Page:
My team and I struggled for a bit. We were looking for a word to capture, on our website the fifth and perhaps most important of our missions. A word that would presumably appeal to the so-called hardnosed, cold-eyed realists who run the world. And then in the midst of the struggle, I remembered that we shouldn’t have to adjust who we are, to fit those we want to change.
So I told them to leave it in. If a “human-centered economy” is what we wanted to encourage in the world, then a “human centered economy” was precisely what we were going to say.
Barely a week after, what turns up as the headline of the press release by Pope Francis to the denizens of global politics and economy at the World Economic Forum this year? “A human-centric economy is a moral imperative.”
Score one for warm and fuzzy.
I have spent the past few years of my life in these hallowed meetings, from the State Department to the World Bank, listening to the people who run the world speak about everything but the things that matter. I have contributed to those meetings, spoken at those gatherings, consulted for global blue chips and African governments, and advised foreign governments looking into Africa, and sorry, but I am not much impressed anymore.
It often seems like we speak about everything but what truly matters. Test question: what matters more? One more zero added to the value of Jeff Bezos’ stock, or one child saved from substance abuse in Malibu?
After my bout of what I call my ‘Big Bang Depression’ (which is how these things often happen isn’t it?) – four months of the first business crisis in my life, when I had to question who I was, what I was and, the gauziest of all questions, why we are here – I was forced to reassess my priorities.
To recall that time that I had a nervous breakdown and had to abandon leadership of our company and go off to the United Kingdom for a month less I lose my mind. Or the other time the doctor had done all the reasonable tests and, almost apologetically, asks if I would do a “HIV test” because he just didn’t know what else could be making me so sickly, and my insides so aged (Surprise, surprise: It turned out to be stress).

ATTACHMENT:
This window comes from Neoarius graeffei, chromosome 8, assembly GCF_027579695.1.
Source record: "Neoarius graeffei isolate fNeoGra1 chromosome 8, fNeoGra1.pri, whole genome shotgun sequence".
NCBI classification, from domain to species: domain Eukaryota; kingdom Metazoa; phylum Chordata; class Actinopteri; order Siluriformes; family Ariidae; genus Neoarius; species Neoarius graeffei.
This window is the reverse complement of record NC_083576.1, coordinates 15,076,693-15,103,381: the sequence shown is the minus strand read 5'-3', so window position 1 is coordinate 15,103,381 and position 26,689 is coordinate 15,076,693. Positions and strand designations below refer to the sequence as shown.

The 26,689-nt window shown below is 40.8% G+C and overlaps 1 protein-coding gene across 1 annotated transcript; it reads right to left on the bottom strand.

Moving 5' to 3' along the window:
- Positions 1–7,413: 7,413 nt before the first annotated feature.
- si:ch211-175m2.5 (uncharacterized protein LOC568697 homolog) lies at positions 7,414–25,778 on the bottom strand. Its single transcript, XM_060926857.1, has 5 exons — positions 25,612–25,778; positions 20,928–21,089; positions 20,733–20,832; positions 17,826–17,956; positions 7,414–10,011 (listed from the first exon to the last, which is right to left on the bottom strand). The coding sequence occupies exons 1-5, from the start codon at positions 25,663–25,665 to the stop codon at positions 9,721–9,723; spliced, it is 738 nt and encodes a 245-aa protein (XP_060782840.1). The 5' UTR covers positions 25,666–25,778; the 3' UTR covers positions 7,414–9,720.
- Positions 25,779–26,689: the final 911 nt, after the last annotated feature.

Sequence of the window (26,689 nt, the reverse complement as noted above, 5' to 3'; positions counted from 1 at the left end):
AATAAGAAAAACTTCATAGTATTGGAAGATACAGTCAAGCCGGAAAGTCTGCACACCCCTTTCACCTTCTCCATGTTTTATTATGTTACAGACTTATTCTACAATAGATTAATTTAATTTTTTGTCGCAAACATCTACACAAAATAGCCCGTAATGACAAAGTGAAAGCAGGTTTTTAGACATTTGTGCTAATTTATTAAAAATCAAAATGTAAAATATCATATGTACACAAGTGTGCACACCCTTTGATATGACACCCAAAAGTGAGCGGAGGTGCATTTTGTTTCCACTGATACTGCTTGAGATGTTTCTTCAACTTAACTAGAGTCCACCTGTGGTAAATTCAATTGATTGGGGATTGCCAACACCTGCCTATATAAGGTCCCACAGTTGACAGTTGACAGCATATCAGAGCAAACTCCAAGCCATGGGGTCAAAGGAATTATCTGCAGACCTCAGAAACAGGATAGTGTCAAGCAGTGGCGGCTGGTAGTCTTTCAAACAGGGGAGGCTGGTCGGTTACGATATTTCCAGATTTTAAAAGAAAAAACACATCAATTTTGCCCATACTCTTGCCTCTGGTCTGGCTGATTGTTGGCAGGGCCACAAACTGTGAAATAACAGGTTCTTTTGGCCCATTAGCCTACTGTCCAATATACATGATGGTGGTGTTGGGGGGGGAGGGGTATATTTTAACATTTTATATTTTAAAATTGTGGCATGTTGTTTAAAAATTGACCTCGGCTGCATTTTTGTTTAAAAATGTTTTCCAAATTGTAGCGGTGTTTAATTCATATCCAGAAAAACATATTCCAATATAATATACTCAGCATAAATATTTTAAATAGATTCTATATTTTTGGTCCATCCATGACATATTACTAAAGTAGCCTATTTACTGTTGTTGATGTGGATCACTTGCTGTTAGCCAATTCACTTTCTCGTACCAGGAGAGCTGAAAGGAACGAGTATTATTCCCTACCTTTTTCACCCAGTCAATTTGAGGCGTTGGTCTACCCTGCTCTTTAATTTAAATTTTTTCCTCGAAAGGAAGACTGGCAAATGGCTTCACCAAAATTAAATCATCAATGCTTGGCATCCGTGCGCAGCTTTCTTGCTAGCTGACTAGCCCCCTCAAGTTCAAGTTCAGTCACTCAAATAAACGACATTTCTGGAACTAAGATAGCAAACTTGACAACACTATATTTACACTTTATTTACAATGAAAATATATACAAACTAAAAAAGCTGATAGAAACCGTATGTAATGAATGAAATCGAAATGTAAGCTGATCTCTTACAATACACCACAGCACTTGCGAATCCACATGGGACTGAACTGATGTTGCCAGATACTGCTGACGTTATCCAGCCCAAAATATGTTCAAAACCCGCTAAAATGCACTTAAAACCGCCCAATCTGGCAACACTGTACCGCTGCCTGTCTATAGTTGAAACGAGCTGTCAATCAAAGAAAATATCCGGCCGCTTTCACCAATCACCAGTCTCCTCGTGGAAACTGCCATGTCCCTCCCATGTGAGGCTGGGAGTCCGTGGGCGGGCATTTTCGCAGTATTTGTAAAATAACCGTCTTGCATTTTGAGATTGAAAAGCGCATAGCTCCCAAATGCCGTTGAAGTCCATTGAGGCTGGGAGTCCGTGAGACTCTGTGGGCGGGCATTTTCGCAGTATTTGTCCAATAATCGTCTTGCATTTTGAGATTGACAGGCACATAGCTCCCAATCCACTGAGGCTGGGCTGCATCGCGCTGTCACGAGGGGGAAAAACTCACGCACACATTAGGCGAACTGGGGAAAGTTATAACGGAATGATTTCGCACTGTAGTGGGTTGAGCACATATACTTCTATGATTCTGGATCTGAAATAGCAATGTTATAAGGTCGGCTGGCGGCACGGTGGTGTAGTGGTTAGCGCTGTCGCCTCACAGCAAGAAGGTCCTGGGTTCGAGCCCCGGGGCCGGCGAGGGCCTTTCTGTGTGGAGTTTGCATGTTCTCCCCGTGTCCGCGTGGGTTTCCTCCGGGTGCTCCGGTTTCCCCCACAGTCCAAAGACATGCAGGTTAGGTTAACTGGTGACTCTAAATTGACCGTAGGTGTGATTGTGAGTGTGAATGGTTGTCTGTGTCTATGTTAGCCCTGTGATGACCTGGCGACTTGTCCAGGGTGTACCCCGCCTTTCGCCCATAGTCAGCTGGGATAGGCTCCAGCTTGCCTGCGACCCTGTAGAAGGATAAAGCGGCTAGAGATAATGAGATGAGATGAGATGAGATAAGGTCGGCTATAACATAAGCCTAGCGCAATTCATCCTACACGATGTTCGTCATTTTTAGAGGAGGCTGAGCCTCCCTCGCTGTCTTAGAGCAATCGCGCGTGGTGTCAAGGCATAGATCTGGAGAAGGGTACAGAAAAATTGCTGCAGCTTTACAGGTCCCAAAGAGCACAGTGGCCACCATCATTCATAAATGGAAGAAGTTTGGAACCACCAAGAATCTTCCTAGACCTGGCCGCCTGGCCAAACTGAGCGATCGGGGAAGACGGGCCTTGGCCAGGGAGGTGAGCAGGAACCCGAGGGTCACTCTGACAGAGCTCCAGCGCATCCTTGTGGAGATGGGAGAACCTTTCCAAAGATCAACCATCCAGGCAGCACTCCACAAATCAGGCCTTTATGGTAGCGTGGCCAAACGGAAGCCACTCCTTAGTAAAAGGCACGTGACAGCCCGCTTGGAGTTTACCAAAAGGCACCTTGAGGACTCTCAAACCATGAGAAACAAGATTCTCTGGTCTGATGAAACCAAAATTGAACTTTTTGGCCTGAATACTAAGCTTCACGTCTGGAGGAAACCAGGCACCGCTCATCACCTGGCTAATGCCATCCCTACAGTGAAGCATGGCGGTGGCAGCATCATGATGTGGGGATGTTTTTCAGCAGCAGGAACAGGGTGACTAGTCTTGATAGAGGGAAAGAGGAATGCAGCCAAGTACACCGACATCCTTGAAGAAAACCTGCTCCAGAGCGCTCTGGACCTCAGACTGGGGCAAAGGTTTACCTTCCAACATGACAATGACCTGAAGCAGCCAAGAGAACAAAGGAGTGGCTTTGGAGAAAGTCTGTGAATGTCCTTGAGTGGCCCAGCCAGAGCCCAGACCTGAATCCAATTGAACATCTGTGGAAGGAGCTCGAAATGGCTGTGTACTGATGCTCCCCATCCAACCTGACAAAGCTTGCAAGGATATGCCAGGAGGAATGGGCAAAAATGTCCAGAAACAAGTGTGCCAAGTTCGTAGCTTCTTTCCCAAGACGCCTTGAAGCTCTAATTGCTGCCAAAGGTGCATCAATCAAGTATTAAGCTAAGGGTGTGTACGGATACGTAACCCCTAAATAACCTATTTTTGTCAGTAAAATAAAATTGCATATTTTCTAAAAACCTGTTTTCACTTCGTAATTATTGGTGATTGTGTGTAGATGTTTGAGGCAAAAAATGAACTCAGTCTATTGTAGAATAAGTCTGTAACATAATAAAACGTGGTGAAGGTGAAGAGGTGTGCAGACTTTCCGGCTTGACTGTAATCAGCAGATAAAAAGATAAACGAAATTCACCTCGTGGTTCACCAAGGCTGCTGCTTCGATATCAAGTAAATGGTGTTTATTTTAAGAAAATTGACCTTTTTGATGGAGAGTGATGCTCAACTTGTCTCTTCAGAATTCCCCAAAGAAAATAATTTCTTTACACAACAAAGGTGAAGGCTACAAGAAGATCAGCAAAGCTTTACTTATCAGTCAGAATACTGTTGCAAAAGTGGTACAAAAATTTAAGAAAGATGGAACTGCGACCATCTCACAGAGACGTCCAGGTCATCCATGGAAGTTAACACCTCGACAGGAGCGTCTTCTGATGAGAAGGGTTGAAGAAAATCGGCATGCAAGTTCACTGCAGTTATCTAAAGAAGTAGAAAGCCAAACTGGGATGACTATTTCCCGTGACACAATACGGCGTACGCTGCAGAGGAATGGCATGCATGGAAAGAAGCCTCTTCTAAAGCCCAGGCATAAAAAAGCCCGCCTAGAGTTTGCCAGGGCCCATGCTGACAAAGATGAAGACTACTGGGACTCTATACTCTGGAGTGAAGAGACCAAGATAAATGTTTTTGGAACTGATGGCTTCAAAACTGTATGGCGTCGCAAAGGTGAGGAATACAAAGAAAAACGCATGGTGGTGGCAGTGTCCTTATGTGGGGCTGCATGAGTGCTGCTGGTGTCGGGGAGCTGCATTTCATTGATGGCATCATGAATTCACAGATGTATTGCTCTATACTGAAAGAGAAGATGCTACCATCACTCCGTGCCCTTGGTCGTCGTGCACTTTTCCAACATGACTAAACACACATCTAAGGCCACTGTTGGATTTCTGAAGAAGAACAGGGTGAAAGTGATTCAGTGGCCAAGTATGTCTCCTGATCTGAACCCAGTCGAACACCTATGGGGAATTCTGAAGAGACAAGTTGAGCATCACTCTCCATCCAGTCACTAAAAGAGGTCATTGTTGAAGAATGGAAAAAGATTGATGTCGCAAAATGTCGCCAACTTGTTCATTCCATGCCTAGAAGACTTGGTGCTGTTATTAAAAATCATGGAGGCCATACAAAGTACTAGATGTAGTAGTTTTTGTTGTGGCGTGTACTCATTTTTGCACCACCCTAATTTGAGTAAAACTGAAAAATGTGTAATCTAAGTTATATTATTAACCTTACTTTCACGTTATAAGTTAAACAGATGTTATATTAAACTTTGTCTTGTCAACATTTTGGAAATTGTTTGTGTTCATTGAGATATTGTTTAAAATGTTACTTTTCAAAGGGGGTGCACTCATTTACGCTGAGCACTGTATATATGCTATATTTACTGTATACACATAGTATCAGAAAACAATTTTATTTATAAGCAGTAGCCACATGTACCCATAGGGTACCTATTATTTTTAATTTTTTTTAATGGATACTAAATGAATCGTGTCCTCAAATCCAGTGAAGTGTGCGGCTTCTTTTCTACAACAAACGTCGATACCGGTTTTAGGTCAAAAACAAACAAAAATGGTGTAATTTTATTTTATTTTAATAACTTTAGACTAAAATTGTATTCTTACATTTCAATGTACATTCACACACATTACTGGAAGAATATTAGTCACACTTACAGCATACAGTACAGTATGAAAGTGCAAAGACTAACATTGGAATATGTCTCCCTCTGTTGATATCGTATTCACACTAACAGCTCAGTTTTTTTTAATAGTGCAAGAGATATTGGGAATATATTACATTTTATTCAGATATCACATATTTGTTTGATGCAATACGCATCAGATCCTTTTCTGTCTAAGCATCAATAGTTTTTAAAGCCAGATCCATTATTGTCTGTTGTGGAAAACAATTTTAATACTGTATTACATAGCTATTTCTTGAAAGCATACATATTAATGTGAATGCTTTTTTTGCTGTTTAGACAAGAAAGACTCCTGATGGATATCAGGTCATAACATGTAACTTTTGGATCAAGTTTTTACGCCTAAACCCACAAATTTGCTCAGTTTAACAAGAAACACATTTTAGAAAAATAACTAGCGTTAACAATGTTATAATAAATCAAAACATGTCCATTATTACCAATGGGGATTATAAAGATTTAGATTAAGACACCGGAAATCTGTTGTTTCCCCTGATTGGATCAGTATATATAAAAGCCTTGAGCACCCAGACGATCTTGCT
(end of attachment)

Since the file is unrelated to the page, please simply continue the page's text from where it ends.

And when I had come out of this transformative experience, I had discovered that there was no other choice than to listen to the fundamental desire of the truest best self, signaled by the timeless self-discrepancy research of Columbia professor of management, Edward Tory Higgins from as far back as 1987.
That journey led me to leave executive leadership of our media group, RED, with its wings spread across Sub-Saharan Africa, and start a new company called Joy, Inc., channeling a simple mission to create safe spaces of compassion, altruism and joy across Africa, transforming the culture through the media, and building a generation focused on the greatest happiness for the greatest many. Africa, because, if (in spite of its silent mental health crises) it can adopt and apply the findings from the massive research on flourishing and resilience, then it can leapfrog its considerable development challenges just as well as its leapfrogged over desktop, into mobile.
I have spent years helping build and lead social movements that have brought down presidents, changed governments and disrupted industries, and I have found out in those times the painful limitations of politics without meaning and economics without soul. To really deal with the decline of modern institutions and bring people’s sense of hope at par with the leaps in human progress over the past few centuries and decades, we need to, yes, heal our societies, marinate them in joy, and pay close attention to what the 70-year Harvard Grant Study tells us about “love” and “warm relationships” as the root of human aspiration, and fulfillment.
Of course, this will be as difficult as it is crucial.
In 2017, I spoke to an editor friend, for whom I had delivered several commissions previously, about the problem of African sit-tight dictators and how my story-pitch went deeper than just institutional decay and colonial displacement to the character of these players themselves. The fundamental lack of love and warmth that makes a person cling to power and domination, while millions suffer.
As a journalist and former editor steeped in a 17-year tradition of auto-cynicism myself, his answer didn’t surprise me: “It is difficult for me to take that argument seriously.”
It puts to mind the bemused tolerance that many writers often have when they refer to the 17th Dalai Lama, who has fought and withstood the most debilitating oppression known to man alongside his people, or Desmond Tutu who knows more about economic and political destruction than many people who sit at the United Nation’s General Assembly, as “pacifists”. We, after all, live in a world where a man is taken more seriously when he threatens nuclear warfare than when he asks for common-sense peace (Another test question: If these serious looking guys in suits really knew what they were doing, then why is the world in such a hoary mess?).
Well, they are going to have to deal with it moving forward. They might be able to ignore the tons of research across economics, sociology, psychology and management that make the definite case for what Jack Ma calls the “love quotient” or the stunning findings from Richard Thaler’s behavioural research, but it will be impossible in the future that is already here for them to ignore the army of determined, resolute minds, like mine, focused on tackling the world we have been given, and remake it into the whole, nourishing image that the growing, validated body of evidence is pointing us to – with increasing urgency.
It’s time to rethink the foundations of modern human society and our tired measurements for human success. This has always been urgent.